When you think about it, training for high-level cycling performance is not that complicated. It comes down to improving six physiological abilities: aerobic endurance, muscular endurance, lactate threshold, aerobic capacity, anaerobic capacity and neuromuscular power. The effective development of these abilities is what allows top cyclists to ride incredibly far and fast.
Aerobic endurance is the foundation for all cycling training. It consists of the body's ability to use oxygen to produce energy for the muscles over an extended period. Aerobic endurance is the ability of the body to perform repetitive movements that range from moderate to high intensity, for a long period of time. It is one of the main fitness components which are very important for success in many sporty activities like long distance running. It is regarded as the most important physical attribute. It is also known to improve the function of the lungs, heart and blood vessels. Practically speaking, aerobic endurance is Zone 2 ability (e.g., 60% to 70% of maximum heart rate). It allows cyclists to literally spend hours riding a bike. To successfully complete long rides, cyclists must train their bodies to store large amounts of glycogen and to efficiently burn fat as a primary energy source. This is most effectively accomplished through long rides at a comfortable (i.e., conversational) pace.
Muscular endurance refers to the ability to pedal relatively big gears, at a moderate cadence (e.g., 80-90 rpm), for an extended period. This ability allows cyclists to generate significant power on the bike. While aerobic endurance is directly connected to the cardiovascular system, muscular endurance is about developing the musculoskeletal system. This can include both on-bike training and off-bike workouts; however, the most effective way to improve muscular endurance is also the simplest. Ride up a lot of hills!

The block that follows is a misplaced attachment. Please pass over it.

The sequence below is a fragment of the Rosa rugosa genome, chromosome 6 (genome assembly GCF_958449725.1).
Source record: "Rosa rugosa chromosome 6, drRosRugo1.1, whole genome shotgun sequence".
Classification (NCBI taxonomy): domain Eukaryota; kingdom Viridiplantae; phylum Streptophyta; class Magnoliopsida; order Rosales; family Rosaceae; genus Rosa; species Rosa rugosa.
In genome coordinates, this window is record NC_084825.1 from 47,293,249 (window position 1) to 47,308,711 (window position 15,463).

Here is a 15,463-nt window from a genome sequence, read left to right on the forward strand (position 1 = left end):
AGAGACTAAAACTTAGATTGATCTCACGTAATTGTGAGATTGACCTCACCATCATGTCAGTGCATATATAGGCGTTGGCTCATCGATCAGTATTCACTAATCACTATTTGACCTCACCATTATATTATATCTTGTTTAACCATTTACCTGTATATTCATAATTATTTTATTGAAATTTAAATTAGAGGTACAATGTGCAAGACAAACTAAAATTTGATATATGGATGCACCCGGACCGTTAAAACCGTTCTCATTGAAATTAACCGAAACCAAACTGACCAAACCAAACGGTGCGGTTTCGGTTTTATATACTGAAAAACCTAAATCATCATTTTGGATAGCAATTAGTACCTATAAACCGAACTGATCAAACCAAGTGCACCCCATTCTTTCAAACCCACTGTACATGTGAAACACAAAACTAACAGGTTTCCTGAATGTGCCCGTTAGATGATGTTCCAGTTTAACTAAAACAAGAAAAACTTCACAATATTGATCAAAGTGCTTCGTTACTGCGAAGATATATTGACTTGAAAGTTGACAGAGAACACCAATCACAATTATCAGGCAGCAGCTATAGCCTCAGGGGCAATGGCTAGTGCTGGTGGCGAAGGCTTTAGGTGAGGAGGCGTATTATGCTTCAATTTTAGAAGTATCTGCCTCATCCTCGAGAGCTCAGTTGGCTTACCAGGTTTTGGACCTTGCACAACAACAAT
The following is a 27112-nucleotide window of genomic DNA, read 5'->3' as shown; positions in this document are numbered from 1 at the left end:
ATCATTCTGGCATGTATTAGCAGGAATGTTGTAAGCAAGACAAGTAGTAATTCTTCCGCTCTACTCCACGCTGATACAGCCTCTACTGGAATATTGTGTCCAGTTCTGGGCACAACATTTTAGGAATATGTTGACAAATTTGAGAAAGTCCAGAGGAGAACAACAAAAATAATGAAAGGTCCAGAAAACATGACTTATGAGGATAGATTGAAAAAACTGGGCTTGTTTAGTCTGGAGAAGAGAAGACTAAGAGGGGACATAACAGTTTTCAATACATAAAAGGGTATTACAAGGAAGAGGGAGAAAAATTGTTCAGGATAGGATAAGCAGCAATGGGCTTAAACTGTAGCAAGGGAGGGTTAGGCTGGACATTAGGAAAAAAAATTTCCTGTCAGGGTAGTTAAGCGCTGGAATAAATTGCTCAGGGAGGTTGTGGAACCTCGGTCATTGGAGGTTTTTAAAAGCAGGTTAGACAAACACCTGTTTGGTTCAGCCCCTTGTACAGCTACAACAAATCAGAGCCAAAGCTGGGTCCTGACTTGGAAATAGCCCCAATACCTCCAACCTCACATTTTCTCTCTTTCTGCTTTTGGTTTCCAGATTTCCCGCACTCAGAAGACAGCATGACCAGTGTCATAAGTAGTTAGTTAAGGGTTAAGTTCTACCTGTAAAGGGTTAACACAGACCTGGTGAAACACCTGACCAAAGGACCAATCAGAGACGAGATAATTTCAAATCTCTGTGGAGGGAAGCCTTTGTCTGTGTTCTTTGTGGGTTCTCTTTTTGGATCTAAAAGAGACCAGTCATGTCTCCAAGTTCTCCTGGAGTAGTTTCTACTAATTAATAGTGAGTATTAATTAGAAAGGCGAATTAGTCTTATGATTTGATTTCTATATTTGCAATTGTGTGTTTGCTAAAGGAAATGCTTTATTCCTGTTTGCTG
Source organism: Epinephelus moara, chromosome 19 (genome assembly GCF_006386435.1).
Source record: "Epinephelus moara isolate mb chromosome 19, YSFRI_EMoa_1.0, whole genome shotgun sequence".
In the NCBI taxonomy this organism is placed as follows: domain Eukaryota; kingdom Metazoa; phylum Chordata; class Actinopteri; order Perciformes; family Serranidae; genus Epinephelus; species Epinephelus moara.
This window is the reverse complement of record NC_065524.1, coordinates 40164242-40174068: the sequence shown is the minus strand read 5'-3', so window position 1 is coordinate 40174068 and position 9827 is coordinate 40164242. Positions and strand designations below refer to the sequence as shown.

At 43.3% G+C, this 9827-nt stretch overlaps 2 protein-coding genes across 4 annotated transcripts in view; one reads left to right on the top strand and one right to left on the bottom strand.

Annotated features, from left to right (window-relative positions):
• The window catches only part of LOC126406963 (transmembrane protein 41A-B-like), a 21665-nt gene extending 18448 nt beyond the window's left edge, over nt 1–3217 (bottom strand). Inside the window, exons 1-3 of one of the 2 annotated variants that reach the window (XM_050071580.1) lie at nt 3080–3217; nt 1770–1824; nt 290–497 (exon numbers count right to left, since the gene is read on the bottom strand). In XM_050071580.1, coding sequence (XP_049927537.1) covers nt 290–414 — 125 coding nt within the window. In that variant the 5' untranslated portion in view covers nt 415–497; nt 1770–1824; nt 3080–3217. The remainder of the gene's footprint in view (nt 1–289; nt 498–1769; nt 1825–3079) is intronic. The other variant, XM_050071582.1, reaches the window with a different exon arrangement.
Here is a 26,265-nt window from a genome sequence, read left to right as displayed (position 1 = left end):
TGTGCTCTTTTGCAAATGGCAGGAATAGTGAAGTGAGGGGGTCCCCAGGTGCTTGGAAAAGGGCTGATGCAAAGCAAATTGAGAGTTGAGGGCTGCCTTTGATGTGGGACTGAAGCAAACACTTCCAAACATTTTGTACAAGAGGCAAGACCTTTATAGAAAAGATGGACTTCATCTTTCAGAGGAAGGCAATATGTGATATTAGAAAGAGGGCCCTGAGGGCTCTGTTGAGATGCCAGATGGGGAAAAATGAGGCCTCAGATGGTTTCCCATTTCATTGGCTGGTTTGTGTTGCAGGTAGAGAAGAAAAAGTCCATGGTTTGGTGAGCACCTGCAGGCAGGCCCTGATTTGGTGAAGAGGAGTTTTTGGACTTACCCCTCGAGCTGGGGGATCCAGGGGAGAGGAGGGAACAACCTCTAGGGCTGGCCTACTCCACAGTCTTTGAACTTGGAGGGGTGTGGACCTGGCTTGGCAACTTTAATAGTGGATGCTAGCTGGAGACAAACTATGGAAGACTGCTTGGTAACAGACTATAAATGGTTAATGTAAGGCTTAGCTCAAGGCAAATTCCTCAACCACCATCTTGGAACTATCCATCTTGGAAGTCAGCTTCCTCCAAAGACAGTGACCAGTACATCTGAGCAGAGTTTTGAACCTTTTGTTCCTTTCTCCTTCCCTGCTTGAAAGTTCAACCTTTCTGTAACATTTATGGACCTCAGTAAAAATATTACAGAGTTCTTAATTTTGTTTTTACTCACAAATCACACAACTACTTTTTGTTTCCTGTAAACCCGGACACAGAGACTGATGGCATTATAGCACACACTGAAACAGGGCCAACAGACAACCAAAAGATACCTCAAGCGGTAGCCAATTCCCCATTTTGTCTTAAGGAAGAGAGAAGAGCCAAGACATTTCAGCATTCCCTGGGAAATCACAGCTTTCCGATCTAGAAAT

Lactate threshold (LT) is the primary area of developmental focus for competitive cyclists. It is the best predictor of racing performance for many cycling events. Unlike aerobic capacity (VO2 max), lactate threshold is also highly trainable, which is one of the reasons training zones are often based on LT. In the simplest terms, lactate threshold is the highest intensity a fit cyclist can maintain for 60 minutes. Any increase in intensity beyond this threshold level requires a reduction in effort because the body starts to produce lactic acid more quickly than it can remove it. The higher a cyclist's lactate threshold, as a percentage of aerobic capacity, the faster he or she will be able to ride a bike. Lactate threshold is best developed through interval training performed at or slightly below threshold level.
Aerobic capacity is the maximum amount of oxygen the body can consume during high intensity exercise. While it is not a great predictor of cycling performance (e.g., you can have a really high VO2 max but a relatively low lactate threshold, which will lead to weak performance), it is a very good predictor of endurance sports potential. Unfortunately, aerobic capacity is not as trainable as lactate threshold. While some improvement is possible, the VO2 max for a consistently trained, experienced athlete will not change very much. Nevertheless, training for aerobic capacity should be a key component of your training regimen and typically consists of very hard, Zone 5 intervals (about 90% to 95% of maximum heart rate) lasting 3 to 5 minutes.
Anaerobic capacity is the ability to ride at a very high intensity for a relatively short period. While not a 100% effort, it is most closely connected to long sprints of 60 to 90 seconds, and very hard efforts up short hills. Anaerobic capacity is important in cycling events that require repeated explosive moves such as those in track cycling as well as road and mountain bike races where attacks and bridging between groups is common.
Neuromuscular power is the ability to pedal a very big gear, at a very high cadence, for short periods of time (10 to 30 seconds). It's all about recruiting fast twitch muscle fibers to generate force very quickly. In other words, sprinting. Cyclists that want to ride very fast over short distances must develop neuromuscular power. This is best done with short, maximum-effort sprints, 15 to 30 seconds in length with the opportunity for full recovery between hard efforts (3-4 minutes).